“Our President is about change,” replied Darselle Patillo of the Aliquippa Tyler Community Youth Center. “We cannot be about doing things the same way, which leaves our young people out. We need to work together on some job readiness programs, so our youth are in a position to take the pre-apprenticeship exams and do well on them. We have some programs here at the community college, but we have to do better, and work with our young people.
The issue then turned to disabled veterans, with one vet pointing out that there were to be three percent “set asides” for minorities on these projects. Altmire replied that the “set asides” were tied to federal programs, but in these cases, federal monies were spent by the states. He agreed he would “look into the matter.”
Other concerns ranged from bureaucratic foot dragging-“I’ve been waiting since 1948 to see some of these changes,” said one man-to Obama and gun control. Altmire was quick to declare himself as “100 percent” in agreement with the National Rifle Association, and not to worry.
This served to underscore some of the problems local progressives have with Altmire. While generally taking a positive, even leadership role on a number of economic projects, such as his ‘Tech Belt,’ he lags behind on many social issues, from getting on board with HR 676 Medicare for All or bringing a rapid end to the wars in Iraq and Afghanistan. His NRA record is the least of it.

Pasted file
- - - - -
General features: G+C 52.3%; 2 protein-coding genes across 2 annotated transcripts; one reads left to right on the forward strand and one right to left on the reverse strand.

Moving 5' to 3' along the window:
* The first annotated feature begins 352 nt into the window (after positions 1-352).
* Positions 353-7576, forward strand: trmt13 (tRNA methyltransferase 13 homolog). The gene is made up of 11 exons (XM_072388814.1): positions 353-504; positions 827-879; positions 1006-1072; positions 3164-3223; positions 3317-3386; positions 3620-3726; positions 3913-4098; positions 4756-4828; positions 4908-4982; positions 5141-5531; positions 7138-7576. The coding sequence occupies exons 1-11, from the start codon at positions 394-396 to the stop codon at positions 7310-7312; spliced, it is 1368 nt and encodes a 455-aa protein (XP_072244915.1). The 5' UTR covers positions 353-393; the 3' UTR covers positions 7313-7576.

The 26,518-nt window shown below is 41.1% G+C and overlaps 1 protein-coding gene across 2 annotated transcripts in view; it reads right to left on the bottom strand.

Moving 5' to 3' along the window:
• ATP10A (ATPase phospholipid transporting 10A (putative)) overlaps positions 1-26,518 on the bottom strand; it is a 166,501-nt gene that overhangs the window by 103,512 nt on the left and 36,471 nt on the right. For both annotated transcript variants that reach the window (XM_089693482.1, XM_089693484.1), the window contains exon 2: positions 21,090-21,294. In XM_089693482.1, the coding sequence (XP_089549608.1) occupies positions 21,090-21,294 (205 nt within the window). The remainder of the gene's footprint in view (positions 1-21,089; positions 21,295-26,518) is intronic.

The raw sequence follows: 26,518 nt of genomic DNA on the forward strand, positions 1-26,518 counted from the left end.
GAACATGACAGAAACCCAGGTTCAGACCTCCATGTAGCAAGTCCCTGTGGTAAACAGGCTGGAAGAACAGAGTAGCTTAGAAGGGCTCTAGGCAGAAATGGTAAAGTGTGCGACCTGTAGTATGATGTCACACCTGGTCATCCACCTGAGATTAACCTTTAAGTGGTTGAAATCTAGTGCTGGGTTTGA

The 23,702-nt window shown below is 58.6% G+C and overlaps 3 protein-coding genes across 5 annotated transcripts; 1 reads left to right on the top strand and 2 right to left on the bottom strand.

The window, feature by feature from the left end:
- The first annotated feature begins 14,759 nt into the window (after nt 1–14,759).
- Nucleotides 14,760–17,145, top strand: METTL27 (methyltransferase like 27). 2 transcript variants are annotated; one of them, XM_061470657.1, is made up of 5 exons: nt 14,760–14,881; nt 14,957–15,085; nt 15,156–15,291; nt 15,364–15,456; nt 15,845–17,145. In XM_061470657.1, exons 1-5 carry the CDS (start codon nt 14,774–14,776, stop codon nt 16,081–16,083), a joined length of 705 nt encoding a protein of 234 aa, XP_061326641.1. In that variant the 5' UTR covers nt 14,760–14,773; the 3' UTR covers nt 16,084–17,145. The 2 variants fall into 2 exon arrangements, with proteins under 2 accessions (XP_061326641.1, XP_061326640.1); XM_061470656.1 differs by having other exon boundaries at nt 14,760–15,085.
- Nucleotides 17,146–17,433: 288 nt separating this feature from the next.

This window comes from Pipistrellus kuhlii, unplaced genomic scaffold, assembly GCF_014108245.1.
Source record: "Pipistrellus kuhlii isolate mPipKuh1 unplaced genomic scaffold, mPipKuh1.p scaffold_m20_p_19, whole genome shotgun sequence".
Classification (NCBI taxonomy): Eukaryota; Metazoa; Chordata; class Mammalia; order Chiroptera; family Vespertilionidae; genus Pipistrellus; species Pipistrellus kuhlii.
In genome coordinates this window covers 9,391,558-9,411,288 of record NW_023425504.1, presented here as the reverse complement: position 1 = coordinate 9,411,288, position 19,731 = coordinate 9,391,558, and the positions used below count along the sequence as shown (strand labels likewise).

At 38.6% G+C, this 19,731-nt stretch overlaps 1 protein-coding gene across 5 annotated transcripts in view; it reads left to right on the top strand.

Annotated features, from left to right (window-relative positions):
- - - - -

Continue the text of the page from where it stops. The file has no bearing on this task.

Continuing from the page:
“Jason said he wouldn’t make this meeting political,’ said one resident at the close of the gathering. “But I will. I want all of us to honestly look back and see where these problems got a big start. It was with Ronald Reagan and his philosophy, and he was much loved by many of you. Obama didn’t carry Beaver County (52-48, for McCain), so think hard about how you voted. And think hard about who’s leading us out of this mess now.”
Indeed, from beginning to end, there was nothing but warm praise for Obama and the stimulus. But as one participant, Lonzie Cox put it at the end, ‘We’ve still got a ways to go in de-Reaganizing a lot of the thinking around here.”
[Carl Davidson also serves as webmaster for 'Progressives for Obama' If you like this article, go to the http://progressivesforobama.net site and make use of the PayPal button.]